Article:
Do I need to get Medicare if I have insurance from my job?

Message Author
ampm-bookmark
delicious-small Add to delicious
yahoomyweb-small Add to YahooMyWeb
blinklist-small Add to BlinkList
PostPosted: Fri Jul 17, 2009 3:12 pm   Post subject: Do I need to get Medicare if I have insurance from my job?  

I have BlueShield Medical insurance. My copay is $15. My company takes care of it. I also have hospitalization for me and my spouse..

JOHNYTAYLOR90044
New member
Leave a quick message



Joined: 17 Jul 2009
Posts: 1


2.42 Dollars($)

PostPosted: Fri Jul 17, 2009 6:20 pm   Post subject:   

Quote:
I have BlueShield Medical insurance. My copay is $15. My company takes care of it. I also have hospitalization for me and my spouse..
Johnny, you can't even 'qualify' for Medicare till you're what? 65 or disabled I think. If you are still working and have medical insurance through your employer you 'couldn't' get Medicare...you're not eligible.


_________________

"Never, never be afraid to do what's right, especially if the well being of a person or animal is at stake. Society's punishments are small compared to the wounds we inflict on our soul when we look the other way." Martin Luther King Jr.
Lori
Forum Expert
Leave a quick message

Lori
Forum Expert

Joined: 10 Sep 2007
Posts: 8080

Location: Missouri
287.92 Dollars($)

PostPosted: Fri Jul 17, 2009 7:42 pm   Post subject:   

If he is 65, worked 40 quarters paying into the system, he is eligible. The Part A of Medicare is automatic and pays secondary to the employer plan. You can wait on Part B until you leave employment.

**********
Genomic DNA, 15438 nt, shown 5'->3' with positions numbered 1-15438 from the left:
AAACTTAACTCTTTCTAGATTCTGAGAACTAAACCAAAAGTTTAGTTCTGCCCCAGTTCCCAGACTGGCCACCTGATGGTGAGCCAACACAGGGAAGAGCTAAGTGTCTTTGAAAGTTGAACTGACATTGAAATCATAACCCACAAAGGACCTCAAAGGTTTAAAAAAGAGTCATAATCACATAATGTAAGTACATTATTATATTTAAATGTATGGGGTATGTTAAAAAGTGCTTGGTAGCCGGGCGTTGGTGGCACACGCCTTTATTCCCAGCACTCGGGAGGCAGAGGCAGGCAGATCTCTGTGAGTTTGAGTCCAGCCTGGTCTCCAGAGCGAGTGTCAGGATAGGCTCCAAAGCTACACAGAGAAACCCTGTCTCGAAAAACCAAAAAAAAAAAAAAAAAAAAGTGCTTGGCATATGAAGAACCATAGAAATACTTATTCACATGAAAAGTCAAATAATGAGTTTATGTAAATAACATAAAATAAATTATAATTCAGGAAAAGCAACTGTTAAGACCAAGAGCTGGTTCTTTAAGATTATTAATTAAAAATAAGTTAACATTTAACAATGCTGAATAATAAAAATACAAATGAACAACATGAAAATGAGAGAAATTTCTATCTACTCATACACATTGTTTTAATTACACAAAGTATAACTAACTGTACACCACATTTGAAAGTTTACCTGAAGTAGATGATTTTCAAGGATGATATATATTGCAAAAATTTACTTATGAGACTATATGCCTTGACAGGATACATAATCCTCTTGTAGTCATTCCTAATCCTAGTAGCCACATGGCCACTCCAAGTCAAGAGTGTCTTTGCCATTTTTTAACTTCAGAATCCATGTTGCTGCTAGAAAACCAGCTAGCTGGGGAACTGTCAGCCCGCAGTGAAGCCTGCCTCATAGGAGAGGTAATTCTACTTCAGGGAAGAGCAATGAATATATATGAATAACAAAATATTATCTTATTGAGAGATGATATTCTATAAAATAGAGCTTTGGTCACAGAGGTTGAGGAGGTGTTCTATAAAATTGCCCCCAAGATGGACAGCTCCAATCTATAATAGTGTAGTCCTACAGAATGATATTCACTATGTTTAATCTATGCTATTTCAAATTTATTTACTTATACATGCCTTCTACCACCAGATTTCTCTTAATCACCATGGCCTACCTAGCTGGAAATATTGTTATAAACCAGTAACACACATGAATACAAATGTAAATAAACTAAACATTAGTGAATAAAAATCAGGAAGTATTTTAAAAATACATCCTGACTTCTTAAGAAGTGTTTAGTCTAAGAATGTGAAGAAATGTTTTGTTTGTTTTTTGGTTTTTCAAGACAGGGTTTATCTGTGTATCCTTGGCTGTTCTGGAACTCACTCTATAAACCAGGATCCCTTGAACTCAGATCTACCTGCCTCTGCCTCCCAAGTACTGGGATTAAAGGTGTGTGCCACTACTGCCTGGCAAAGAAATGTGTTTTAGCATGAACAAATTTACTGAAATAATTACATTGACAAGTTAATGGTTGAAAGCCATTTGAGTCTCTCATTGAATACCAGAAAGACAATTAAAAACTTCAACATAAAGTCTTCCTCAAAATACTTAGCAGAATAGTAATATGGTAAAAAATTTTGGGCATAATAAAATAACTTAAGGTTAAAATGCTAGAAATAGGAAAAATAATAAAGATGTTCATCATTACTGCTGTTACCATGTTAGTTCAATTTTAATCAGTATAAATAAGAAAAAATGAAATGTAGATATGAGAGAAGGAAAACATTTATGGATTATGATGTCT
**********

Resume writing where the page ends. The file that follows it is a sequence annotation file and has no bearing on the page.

Pirate91
Member
Leave a quick message



Joined: 17 Jul 2008
Posts: 72


15.21 Dollars($)

PostPosted: Fri Jul 17, 2009 7:46 pm   Post subject:   

Well see there, learn something new every day...Johnny are you 65 and still working?



_________________

"Never, never be afraid to do what's right, especially if the well being of a person or animal is at stake. Society's punishments are small compared to the wounds we inflict on our soul when we look the other way." Martin Luther King Jr.
Lori
Forum Expert
Leave a quick message

Lori
Forum Expert

Joined: 10 Sep 2007
Posts: 8080

Location: Missouri
287.92 Dollars($)

PostPosted: Sat Jul 18, 2009 5:40 am   Post subject:   

Hello Johny,



If you qualify for Medicare, then why not? As the other members have mentioned you have to satisfy the age and other eligibility criteria in order to qualify for the Medicare benefits.



How old are you? Would your wife too qualify for Medicare when you would become eligible for it?

jeorge
Senior member
Leave a quick message

jeorge

Joined: 07 Oct 2005
Posts: 798


132.82 Dollars($)

PostPosted: Sat Jul 18, 2009 2:12 pm   Post subject:   

If she's 65, she qualifies or disabled for 2 years drawing SSDI.

Pirate91
Member
Leave a quick message



Joined: 17 Jul 2008
Posts: 72


15.21 Dollars($)

PostPosted: Sat Jul 18, 2009 5:02 pm   Post subject: medical card  

u must get a medical card youself bcoz u don't know when u leave company and the medical card is expensive when u buy at old age


_________________
Register Now to have your Insurance queries solved.
beeling
Guest







PostPosted: Mon Jul 20, 2009 5:18 pm   Post subject:   

As long as he has credible drug coverage, he can sign up for a Part D prior to losing his health insurance through his employer. He does not have to sign up for the Part D now, nor will he have to sign up for Part B.



He will not have any of the usual penalties associated with waiting to enroll because he is covered by insurance.

ChrisBantly
Senior member
Leave a quick message



Joined: 11 Mar 2009
Posts: 381

Location: Upstate SC
0.73 Dollars($)

PostPosted: Fri Aug 14, 2009 5:53 am   Post subject:   

What determines whether medicare will be primary or secondary?



_________________

mkortz
New member
Leave a quick message



Joined: 06 Aug 2009
Posts: 24

Location: Orange County
7.85 Dollars($)

PostPosted: Mon Aug 17, 2009 4:36 am   Post subject: Medicare primary or secondary?